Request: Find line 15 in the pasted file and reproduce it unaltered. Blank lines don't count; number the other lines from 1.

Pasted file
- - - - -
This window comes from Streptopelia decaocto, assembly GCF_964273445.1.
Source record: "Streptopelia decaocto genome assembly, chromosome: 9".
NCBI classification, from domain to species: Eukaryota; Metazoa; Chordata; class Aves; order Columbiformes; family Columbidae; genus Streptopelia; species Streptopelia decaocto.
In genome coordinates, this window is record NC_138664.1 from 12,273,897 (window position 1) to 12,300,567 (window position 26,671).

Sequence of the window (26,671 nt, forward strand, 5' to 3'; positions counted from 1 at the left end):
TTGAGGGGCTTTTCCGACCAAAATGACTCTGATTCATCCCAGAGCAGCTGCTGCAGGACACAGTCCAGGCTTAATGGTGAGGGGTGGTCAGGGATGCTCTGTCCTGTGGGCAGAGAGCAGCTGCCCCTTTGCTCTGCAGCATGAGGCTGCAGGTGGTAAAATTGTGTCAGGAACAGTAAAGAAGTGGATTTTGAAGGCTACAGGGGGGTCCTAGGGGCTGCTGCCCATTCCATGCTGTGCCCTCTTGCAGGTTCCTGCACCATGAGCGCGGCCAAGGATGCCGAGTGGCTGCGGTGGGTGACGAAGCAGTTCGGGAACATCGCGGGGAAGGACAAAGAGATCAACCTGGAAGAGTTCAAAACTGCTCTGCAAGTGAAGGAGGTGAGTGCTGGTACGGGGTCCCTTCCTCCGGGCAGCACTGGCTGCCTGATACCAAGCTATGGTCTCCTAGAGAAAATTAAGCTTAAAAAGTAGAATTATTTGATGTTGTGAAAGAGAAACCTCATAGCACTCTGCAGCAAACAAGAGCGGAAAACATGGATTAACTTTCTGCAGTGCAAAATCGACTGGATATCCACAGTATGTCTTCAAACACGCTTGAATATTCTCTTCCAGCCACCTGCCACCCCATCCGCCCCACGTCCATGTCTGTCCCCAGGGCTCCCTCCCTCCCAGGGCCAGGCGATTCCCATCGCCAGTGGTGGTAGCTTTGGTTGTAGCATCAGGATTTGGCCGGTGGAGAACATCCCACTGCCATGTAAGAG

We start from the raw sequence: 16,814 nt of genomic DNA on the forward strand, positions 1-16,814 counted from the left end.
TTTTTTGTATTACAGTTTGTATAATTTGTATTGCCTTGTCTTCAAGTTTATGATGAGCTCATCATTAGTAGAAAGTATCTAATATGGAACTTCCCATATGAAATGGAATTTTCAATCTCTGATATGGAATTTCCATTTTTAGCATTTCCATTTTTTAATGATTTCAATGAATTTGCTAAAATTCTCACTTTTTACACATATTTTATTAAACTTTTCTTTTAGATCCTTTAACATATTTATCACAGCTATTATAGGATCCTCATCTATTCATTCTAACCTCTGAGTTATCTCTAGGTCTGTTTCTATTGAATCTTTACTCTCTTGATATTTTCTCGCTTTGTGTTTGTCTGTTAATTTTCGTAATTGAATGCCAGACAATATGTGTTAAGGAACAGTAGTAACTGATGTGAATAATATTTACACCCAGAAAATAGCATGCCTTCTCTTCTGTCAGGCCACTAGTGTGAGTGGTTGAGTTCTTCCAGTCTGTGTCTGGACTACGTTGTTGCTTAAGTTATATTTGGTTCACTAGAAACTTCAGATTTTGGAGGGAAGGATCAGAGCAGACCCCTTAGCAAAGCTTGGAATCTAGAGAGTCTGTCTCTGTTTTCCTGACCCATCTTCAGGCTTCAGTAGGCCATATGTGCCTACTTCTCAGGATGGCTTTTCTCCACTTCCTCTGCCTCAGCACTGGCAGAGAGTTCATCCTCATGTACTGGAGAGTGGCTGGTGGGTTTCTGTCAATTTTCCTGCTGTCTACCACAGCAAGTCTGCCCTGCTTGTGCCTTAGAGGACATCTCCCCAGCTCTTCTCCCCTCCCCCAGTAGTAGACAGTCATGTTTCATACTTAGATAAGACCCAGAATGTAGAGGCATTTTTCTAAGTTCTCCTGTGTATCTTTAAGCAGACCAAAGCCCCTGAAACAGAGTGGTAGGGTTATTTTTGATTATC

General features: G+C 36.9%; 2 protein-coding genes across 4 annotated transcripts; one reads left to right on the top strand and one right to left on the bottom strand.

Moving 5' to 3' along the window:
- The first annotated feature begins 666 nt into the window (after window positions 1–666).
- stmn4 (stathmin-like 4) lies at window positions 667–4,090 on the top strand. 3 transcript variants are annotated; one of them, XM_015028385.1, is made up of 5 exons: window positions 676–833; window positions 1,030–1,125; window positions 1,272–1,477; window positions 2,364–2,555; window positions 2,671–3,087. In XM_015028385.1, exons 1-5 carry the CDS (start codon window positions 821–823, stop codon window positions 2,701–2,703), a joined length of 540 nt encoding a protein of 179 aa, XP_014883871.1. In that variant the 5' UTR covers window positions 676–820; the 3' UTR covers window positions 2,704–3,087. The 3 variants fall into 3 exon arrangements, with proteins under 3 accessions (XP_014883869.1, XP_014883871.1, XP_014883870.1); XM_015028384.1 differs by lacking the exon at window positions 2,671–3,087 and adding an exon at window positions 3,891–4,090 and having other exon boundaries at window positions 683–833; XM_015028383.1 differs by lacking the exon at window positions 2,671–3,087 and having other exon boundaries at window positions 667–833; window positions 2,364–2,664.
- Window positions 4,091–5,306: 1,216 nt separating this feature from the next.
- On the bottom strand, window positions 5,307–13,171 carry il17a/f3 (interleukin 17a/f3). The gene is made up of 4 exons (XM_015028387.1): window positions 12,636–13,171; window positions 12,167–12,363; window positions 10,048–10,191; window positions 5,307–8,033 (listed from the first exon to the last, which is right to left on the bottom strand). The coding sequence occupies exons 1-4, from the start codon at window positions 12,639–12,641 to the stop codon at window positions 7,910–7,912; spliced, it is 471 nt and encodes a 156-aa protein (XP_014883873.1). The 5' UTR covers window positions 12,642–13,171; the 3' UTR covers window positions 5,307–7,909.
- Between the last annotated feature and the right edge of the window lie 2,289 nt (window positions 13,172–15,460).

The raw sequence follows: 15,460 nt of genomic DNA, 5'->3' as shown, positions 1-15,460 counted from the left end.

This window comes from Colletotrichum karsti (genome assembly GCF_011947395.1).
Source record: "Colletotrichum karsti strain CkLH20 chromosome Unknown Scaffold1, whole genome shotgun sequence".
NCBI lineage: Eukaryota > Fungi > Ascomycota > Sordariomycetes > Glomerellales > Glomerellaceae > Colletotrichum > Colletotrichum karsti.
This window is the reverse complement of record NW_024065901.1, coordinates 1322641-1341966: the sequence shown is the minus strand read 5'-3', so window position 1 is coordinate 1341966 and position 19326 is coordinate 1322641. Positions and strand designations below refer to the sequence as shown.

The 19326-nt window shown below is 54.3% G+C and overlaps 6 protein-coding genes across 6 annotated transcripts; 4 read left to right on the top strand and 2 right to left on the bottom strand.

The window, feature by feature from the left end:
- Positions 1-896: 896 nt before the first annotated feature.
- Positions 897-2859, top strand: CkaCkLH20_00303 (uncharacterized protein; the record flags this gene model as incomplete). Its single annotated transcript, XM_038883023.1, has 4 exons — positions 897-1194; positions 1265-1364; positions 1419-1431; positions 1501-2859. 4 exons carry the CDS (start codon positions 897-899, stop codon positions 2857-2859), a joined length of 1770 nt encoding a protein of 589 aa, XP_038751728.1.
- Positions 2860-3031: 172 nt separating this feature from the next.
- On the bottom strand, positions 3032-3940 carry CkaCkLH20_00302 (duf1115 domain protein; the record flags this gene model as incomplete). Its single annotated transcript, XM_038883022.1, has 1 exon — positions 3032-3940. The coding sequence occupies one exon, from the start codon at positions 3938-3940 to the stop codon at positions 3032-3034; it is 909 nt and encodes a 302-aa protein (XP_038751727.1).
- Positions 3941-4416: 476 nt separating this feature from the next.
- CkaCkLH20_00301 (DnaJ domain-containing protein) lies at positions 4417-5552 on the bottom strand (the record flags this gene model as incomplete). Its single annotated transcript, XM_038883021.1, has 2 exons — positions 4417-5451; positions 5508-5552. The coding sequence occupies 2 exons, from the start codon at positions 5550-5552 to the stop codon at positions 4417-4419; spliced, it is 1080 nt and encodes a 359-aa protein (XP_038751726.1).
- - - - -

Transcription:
- Between the last annotated feature and the right edge of the window lie 2,289 nt (window positions 13,172–15,460).